6. What do you want to know about other teams’ dryland plans and training?
Coach Kelton: Probably just seasonal planning. And how do they keep it interesting?
7. What do you want to share about your dryland plan that is not addressed in the above questions?
Coach Kelton: I think one thing that we do pretty well is that we mix it up quite a bit in order that certain kids excel at certain things. Some of our kids are good runners, so every once in a while we may go for a run and you’ll see certain kids take off, while us coaches may be in the back with those kids lagging behind or if I am feeling good I may try to keep up with the fast kids. Other days, we may see how many sit ups a kid can do in a minute and you’ll see another set of kids rising to the occasion and winning that competition as well.
- Build Better Athletes with ASCA’s New Dryland Course (swimmingcoach.wordpress.com)
- Dryland: Stronger Shoulders for $2 and 6 Minutes Per Day (swimmingcoach.wordpress.com)
George Block, president of the World Swimming Coaches Association, sent an impassioned email to thousands of coaches in America and many more in other countries to ”change the world” if they failed to get representation on the FINA board.
- Time to Change the World (swimmingcoach.wordpress.com)
Speak Softly and Carry a Big Stick? Or maybe some better advice…”Working Successfully with Swim Parents”
And, some related parent education:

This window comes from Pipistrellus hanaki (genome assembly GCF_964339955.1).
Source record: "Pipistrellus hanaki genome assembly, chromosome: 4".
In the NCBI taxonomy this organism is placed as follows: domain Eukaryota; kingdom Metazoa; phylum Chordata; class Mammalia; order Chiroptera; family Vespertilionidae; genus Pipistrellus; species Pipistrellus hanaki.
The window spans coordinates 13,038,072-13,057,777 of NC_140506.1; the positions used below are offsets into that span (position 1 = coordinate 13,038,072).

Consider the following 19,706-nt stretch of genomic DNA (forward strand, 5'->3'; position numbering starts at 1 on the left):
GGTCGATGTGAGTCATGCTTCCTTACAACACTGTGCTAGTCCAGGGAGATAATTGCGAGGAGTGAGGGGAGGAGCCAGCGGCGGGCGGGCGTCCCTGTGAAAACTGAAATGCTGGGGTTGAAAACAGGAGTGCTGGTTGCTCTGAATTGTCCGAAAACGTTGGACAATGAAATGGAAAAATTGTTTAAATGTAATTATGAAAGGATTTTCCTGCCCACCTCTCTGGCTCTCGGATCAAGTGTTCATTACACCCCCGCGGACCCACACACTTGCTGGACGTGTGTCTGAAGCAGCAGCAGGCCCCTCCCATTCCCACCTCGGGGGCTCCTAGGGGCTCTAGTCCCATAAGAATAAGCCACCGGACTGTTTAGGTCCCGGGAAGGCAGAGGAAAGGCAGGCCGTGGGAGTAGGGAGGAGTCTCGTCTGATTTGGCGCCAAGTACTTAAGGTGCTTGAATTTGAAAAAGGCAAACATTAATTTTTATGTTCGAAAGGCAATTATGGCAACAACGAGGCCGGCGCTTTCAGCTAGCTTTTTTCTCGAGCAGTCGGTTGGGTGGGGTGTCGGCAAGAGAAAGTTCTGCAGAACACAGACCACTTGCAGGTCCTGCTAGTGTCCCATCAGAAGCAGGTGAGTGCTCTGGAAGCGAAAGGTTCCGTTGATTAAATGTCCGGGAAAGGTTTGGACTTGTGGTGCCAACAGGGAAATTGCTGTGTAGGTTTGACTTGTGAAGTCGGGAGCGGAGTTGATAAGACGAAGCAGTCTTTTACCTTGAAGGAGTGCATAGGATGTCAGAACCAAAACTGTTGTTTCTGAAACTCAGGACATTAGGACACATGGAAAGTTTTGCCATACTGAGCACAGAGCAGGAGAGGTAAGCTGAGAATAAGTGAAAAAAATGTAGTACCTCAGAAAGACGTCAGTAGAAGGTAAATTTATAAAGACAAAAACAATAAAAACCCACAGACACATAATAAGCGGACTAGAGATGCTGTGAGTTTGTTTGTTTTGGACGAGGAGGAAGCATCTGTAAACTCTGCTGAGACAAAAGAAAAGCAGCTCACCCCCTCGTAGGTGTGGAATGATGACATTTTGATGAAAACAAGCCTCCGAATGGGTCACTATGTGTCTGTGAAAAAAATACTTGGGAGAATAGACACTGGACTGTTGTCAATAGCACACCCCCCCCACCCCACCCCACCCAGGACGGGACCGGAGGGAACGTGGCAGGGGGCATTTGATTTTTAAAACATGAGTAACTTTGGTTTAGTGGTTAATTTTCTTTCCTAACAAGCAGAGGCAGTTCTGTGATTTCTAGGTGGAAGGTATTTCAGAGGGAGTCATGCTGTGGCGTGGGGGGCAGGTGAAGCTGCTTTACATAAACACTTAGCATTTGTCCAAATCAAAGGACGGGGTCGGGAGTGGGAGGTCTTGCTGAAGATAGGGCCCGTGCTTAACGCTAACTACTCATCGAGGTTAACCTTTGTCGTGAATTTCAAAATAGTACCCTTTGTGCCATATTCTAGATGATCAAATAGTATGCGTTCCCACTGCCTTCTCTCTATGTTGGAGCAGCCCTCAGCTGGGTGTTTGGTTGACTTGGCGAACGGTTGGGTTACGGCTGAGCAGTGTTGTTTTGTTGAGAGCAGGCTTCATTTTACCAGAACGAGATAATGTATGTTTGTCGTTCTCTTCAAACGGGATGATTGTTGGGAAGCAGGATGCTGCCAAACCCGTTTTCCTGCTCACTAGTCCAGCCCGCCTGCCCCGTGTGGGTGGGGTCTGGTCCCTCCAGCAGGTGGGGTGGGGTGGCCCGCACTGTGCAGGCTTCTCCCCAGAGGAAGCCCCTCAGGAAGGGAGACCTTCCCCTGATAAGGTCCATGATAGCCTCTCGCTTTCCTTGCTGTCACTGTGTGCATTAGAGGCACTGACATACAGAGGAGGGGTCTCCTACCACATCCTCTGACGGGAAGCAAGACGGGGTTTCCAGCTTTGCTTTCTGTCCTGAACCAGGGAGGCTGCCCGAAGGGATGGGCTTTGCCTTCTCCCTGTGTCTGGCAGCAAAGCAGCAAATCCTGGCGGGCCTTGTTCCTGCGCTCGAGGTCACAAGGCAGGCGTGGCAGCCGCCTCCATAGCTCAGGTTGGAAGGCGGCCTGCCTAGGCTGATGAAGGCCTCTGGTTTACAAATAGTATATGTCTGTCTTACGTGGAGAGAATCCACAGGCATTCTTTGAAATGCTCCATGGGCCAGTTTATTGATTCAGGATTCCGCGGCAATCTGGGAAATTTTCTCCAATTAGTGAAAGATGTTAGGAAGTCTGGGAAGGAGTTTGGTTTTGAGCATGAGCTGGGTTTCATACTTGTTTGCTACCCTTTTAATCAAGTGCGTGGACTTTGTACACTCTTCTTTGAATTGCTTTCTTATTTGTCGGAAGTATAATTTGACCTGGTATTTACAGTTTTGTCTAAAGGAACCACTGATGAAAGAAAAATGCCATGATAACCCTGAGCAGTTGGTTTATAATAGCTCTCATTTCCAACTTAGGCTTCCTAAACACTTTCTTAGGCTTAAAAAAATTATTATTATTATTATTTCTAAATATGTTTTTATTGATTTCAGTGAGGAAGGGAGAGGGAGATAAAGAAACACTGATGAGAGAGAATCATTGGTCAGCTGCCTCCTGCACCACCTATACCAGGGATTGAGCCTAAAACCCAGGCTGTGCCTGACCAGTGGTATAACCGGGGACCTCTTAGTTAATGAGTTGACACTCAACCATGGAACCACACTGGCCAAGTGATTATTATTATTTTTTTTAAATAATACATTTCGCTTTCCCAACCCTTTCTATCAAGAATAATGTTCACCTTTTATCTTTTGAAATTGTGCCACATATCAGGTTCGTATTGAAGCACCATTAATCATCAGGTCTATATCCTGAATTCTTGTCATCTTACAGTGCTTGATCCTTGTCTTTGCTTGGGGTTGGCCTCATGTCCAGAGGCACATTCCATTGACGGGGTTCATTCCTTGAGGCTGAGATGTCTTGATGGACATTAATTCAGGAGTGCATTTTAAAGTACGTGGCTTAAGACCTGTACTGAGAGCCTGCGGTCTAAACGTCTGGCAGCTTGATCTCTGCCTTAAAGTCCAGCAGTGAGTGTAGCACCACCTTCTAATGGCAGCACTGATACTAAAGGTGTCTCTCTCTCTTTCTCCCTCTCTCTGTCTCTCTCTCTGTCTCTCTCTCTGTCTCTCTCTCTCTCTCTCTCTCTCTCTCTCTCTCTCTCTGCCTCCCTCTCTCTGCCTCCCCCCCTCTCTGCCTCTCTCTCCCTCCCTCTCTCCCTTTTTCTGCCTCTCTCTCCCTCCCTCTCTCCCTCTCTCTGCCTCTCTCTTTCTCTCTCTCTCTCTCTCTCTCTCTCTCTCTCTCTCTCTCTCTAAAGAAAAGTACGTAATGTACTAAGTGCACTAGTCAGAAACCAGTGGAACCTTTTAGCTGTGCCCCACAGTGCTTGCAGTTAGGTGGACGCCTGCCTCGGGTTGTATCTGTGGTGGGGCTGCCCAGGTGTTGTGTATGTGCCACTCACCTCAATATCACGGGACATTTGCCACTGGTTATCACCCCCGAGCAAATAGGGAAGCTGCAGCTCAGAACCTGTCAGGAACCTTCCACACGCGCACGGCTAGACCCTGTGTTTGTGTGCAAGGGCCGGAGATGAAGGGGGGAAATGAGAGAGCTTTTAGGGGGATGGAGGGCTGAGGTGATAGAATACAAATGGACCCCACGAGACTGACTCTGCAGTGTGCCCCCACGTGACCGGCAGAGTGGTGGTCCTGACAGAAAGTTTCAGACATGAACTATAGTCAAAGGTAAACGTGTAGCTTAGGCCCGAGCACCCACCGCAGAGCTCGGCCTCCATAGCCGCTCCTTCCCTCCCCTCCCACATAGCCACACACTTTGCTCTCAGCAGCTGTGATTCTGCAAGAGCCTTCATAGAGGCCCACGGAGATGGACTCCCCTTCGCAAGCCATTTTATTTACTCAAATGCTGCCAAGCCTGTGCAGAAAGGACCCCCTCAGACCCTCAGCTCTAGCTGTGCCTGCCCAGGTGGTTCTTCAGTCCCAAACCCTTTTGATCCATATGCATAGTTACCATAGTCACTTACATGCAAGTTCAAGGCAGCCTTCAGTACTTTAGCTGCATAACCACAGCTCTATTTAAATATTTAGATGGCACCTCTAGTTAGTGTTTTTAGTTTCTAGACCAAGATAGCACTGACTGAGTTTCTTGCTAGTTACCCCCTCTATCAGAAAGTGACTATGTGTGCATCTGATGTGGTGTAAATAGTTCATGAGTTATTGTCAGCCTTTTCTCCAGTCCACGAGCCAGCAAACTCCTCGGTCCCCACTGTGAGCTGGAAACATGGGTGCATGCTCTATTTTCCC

Ten Ways for the Swim Parent to Sabotage Their Child’s Swimming Career (written with tongue firmly in cheek) — From John Leonard, American Swimming Coaches Association
A Few Suggestions on How to Be a Better Swimming Parent — From Michael Brooks, York YMCA Swimming
A timeless debate…”Quality vs. Quantity”.
How much is too much? We want to know how your club/team trains…more yardage? Less Yardage? Looking for info for a research project.
Coach John Douglass (Assistant Coach; UW-Milwaukee Swimming and Diving) is doing a research project looking at relationships between training yardage and swimming success. If you think you can contribute to the data collection process, or have information to contribute, please contact John at email@example.com.
Check out this new edition of ASCA’s popular Dryland Training School (Oct. 2010). This edition is almost 50% more extensive than the original school and has a number of new and useful features for coaches. First, it comes with a DVD with 110 minutes of extensive demonstrations of more than 100 dryland training exercises. Second, there are three chapters that fully develop the place of dryland training in all programs from young age group novice athletes, to the elite athlete. Third, it has a chapter that develops the idea of how we relate what we do on dryland, to direct faster swimming in the water. The course also has information on developing a ‘cookbook’ approach if you lack the time to spend on extensive dryland development, and still want to do some dryland training. And finally, there are five chapters that develop specific routines in different modalities such as stretch cords, Med-balls, Plyo-balls, hand weight exercises, and exercises with very limited amounts of equipment. Whether you coach Age Group Athletes or Senior Swimmers, this manual is your basic primer on what to do, when and how to do it, and what it takes to effectively improve the athleticism of your athletes.